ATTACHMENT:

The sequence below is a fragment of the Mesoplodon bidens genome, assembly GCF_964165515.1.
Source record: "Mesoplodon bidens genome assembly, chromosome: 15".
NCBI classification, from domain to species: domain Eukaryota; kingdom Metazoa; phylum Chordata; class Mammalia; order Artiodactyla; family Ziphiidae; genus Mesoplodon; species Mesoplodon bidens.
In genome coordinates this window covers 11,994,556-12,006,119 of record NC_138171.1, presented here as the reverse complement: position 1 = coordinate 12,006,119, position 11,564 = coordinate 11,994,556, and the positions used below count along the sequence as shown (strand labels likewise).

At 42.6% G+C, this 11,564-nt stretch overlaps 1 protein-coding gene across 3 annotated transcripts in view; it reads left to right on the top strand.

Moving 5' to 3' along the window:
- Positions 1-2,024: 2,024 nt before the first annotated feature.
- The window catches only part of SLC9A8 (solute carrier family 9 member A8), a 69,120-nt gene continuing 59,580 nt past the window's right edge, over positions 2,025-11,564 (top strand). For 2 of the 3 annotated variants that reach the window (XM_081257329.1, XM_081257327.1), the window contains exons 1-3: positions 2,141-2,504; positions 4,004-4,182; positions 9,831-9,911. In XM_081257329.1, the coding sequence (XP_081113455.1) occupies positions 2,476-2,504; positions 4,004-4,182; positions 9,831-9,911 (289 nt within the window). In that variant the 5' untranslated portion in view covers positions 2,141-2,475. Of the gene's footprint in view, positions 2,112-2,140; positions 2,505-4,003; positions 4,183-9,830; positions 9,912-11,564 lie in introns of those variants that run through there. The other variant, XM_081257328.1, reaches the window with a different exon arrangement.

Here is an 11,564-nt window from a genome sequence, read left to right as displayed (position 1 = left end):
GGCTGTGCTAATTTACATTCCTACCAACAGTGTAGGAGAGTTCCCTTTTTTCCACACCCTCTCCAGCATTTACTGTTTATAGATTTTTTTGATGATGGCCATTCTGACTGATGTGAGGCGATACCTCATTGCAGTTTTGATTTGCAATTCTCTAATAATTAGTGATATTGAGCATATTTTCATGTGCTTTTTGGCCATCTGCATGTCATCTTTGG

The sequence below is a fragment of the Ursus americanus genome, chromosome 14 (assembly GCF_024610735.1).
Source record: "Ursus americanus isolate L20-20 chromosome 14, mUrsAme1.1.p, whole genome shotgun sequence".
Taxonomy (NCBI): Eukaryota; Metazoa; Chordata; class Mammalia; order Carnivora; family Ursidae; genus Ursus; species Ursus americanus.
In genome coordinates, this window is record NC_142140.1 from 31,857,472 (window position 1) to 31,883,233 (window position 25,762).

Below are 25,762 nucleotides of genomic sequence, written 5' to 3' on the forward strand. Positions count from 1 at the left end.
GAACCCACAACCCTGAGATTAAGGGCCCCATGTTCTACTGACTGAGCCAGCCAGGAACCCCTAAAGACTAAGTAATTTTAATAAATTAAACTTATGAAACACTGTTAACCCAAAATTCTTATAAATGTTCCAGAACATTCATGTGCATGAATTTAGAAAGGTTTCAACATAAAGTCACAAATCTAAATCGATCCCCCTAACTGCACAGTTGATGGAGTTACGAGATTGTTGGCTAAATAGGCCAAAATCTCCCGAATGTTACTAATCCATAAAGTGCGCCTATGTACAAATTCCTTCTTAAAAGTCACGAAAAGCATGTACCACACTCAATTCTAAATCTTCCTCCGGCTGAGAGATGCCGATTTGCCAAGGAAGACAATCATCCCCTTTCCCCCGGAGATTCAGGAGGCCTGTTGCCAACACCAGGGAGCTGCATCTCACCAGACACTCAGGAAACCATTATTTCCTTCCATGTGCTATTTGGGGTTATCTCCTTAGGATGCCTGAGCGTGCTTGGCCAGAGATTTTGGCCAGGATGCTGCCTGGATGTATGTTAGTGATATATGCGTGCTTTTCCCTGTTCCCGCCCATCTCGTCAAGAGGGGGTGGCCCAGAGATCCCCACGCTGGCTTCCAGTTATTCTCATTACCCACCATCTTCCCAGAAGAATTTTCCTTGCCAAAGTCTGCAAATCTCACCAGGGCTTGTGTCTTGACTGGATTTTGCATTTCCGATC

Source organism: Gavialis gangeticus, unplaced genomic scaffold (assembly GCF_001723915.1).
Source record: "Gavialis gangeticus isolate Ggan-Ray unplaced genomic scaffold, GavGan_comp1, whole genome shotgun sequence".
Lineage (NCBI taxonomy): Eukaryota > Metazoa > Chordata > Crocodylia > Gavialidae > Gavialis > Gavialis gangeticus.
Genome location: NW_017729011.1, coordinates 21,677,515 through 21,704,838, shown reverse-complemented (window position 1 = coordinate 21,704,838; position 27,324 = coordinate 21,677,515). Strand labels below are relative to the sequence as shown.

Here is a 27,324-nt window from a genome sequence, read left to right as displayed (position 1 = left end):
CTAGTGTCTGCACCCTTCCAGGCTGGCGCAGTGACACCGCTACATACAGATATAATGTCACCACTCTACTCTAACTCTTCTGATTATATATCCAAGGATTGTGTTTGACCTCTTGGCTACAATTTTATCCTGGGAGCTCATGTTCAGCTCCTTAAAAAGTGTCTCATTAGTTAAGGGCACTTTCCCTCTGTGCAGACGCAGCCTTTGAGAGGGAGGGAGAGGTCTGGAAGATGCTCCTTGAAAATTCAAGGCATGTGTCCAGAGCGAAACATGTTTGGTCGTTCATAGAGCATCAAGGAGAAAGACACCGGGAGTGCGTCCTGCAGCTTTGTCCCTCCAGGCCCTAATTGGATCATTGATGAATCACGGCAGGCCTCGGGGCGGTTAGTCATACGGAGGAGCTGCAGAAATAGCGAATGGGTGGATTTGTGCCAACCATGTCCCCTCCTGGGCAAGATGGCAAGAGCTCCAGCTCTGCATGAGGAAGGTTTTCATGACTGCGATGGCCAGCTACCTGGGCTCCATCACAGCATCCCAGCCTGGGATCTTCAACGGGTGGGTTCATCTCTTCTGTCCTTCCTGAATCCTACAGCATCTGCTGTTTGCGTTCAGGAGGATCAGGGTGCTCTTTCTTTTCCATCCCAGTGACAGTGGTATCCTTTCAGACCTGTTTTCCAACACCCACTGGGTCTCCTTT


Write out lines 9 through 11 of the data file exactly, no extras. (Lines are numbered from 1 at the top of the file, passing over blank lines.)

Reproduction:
Here is an 11,564-nt window from a genome sequence, read left to right as displayed (position 1 = left end):
GGCTGTGCTAATTTACATTCCTACCAACAGTGTAGGAGAGTTCCCTTTTTTCCACACCCTCTCCAGCATTTACTGTTTATAGATTTTTTTGATGATGGCCATTCTGACTGATGTGAGGCGATACCTCATTGCAGTTTTGATTTGCAATTCTCTAATAATTAGTGATATTGAGCATATTTTCATGTGCTTTTTGGCCATCTGCATGTCATCTTTGG

The sequence below is a fragment of the Ursus americanus genome, chromosome 14 (assembly GCF_024610735.1).